Saturday April 20, 2019

Stuff of death: Why fast foods should be avoided?

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By Nithin Sridhar

People across the world are rapidly moving away from the consumption of traditional food items and are moving towards fast food.

Fast foods are often processed foods that can be served very quickly. These fast foods are an integral part of the “Western diets” which are high on fats and oils.

A 2014 global study revealed that there is a global dietary transition owing to rising incomes and urbanization. People are abandoning consumption of their traditional foods and are adopting diets that are high in refined sugars, refined fats, oil and meats.

The study concludes that if these dietary trends are not countered and rectified, it could prove fatal to both environment and human health.

By 2050, the changing dietary patterns could become the main cause behind an estimated 80% increase in global emission of agricultural greenhouse gases.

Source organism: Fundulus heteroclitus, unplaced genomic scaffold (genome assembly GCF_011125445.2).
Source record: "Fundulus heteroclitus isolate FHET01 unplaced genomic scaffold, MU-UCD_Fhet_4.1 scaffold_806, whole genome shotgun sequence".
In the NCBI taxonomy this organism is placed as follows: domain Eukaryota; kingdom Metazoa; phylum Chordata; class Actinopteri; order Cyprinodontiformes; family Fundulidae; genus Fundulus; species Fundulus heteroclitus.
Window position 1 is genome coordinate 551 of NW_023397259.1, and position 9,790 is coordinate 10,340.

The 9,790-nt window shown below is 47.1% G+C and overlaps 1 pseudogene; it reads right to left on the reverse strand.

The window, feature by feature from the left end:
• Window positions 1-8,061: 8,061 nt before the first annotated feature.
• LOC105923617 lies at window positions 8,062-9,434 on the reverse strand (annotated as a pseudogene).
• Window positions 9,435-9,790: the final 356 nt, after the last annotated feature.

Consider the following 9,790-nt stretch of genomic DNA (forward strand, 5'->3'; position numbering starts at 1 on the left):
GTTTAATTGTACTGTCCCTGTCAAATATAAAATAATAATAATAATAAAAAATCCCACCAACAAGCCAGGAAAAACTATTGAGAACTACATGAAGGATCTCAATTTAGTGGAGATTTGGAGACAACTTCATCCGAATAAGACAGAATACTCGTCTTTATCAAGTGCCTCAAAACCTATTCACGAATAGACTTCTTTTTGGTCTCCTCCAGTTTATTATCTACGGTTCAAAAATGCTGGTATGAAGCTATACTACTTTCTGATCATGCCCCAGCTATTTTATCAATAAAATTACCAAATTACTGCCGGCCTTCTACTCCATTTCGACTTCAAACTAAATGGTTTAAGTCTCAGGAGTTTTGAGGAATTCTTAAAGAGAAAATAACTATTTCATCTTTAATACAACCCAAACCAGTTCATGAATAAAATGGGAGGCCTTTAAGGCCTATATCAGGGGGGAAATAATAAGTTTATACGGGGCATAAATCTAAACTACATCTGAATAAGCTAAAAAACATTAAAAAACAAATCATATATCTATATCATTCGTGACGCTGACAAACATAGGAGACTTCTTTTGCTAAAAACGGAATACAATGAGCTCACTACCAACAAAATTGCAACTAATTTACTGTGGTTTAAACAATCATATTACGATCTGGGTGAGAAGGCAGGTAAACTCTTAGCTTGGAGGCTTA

On the health front, the dietary changes could lead to increased exposure to type II diabetes and coronary heart disease.

 

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The situation in India is no better. According to this 2012 paper, the fast food industry is growing by 40% a year in India. It quotes a 2005 survey conducted by National Sample Survey Organization (NSSO), that revealed that Delhi people spent an average of Rs 371 on processed foods and beverages per month. But they spent only Rs 290 on vegetables and a third of it on fruits. The total value of the junk foods consumed in 2003 was Rs 41,000 crores.

These facts should raise an alarm among people towards the growing dietary transitions that will prove harmful if not mitigated.

Fast foods are harmful to human health because they lack nutritional value. They lack in essential proteins, vitamins, minerals, and fiber. Some foods have very high-calorie content but absolutely no essential nutrients.

Consumption of these unhealthy foods result in exposure to various diseases and medical conditions.